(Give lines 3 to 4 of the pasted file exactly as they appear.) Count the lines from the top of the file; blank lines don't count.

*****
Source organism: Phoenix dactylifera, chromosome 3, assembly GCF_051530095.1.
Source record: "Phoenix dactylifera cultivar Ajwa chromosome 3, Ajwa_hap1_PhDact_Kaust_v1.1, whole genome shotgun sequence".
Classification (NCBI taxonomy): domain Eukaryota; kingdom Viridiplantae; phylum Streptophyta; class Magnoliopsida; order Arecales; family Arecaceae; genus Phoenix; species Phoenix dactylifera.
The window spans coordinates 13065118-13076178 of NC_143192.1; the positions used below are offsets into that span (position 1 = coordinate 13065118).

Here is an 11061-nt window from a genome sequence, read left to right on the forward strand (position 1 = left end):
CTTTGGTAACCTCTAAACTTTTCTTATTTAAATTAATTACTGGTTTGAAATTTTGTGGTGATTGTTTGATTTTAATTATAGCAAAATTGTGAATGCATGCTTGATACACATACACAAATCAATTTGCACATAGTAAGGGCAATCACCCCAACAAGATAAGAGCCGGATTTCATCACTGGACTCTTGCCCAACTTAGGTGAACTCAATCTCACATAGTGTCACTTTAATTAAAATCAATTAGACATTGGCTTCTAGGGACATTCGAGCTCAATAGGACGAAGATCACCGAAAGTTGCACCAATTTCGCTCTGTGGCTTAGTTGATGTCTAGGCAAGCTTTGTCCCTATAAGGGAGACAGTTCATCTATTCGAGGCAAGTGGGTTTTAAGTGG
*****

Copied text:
Classification (NCBI taxonomy): domain Eukaryota; kingdom Viridiplantae; phylum Streptophyta; class Magnoliopsida; order Arecales; family Arecaceae; genus Phoenix; species Phoenix dactylifera.
The window spans coordinates 13065118-13076178 of NC_143192.1; the positions used below are offsets into that span (position 1 = coordinate 13065118).